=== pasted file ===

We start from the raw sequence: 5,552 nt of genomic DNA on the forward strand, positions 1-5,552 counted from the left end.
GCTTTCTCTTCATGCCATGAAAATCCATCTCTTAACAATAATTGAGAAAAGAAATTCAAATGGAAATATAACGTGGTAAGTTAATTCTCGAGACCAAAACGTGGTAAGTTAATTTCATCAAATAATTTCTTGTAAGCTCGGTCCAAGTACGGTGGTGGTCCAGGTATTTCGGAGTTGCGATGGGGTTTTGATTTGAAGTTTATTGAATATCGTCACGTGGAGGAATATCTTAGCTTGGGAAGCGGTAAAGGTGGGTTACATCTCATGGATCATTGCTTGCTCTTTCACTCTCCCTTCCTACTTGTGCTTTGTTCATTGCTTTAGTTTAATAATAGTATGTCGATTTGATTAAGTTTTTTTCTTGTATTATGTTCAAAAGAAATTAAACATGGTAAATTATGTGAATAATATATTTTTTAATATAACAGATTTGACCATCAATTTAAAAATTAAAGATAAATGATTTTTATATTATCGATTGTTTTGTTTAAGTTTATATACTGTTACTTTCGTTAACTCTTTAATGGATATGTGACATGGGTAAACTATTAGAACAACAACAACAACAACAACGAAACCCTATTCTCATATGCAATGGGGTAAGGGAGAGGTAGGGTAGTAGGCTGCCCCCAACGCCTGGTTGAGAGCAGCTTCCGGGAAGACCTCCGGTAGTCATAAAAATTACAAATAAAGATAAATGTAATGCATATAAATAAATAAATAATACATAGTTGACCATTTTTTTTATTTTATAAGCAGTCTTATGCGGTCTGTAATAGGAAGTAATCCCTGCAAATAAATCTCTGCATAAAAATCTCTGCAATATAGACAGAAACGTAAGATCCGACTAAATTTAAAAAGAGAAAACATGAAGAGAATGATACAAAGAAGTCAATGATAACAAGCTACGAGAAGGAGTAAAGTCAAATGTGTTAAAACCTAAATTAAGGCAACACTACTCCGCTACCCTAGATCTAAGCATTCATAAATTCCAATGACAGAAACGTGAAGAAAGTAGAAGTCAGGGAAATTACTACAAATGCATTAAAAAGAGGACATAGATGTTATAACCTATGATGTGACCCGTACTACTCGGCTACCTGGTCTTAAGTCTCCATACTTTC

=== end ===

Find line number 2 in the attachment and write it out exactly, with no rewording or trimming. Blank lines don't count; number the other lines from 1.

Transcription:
GCTTTCTCTTCATGCCATGAAAATCCATCTCTTAACAATAATTGAGAAAAGAAATTCAAATGGAAATATAACGTGGTAAGTTAATTCTCGAGACCAAAACGTGGTAAGTTAATTTCATCAAATAATTTCTTGTAAGCTCGGTCCAAGTACGGTGGTGGTCCAGGTATTTCGGAGTTGCGATGGGGTTTTGATTTGAAGTTTATTGAATATCGTCACGTGGAGGAATATCTTAGCTTGGGAAGCGGTAAAGGTGGGTTACATCTCATGGATCATTGCTTGCTCTTTCACTCTCCCTTCCTACTTGTGCTTTGTTCATTGCTTTAGTTTAATAATAGTATGTCGATTTGATTAAGTTTTTTTCTTGTATTATGTTCAAAAGAAATTAAACATGGTAAATTATGTGAATAATATATTTTTTAATATAACAGATTTGACCATCAATTTAAAAATTAAAGATAAATGATTTTTATATTATCGATTGTTTTGTTTAAGTTTATATACTGTTACTTTCGTTAACTCTTTAATGGATATGTGACATGGGTAAACTATTAGAACAACAACAACAACAACAACGAAACCCTATTCTCATATGCAATGGGGTAAGGGAGAGGTAGGGTAGTAGGCTGCCCCCAACGCCTGGTTGAGAGCAGCTTCCGGGAAGACCTCCGGTAGTCATAAAAATTACAAATAAAGATAAATGTAATGCATATAAATAAATAAATAATACATAGTTGACCATTTTTTTTATTTTATAAGCAGTCTTATGCGGTCTGTAATAGGAAGTAATCCCTGCAAATAAATCTCTGCATAAAAATCTCTGCAATATAGACAGAAACGTAAGATCCGACTAAATTTAAAAAGAGAAAACATGAAGAGAATGATACAAAGAAGTCAATGATAACAAGCTACGAGAAGGAGTAAAGTCAAATGTGTTAAAACCTAAATTAAGGCAACACTACTCCGCTACCCTAGATCTAAGCATTCATAAATTCCAATGACAGAAACGTGAAGAAAGTAGAAGTCAGGGAAATTACTACAAATGCATTAAAAAGAGGACATAGATGTTATAACCTATGATGTGACCCGTACTACTCGGCTACCTGGTCTTAAGTCTCCATACTTTC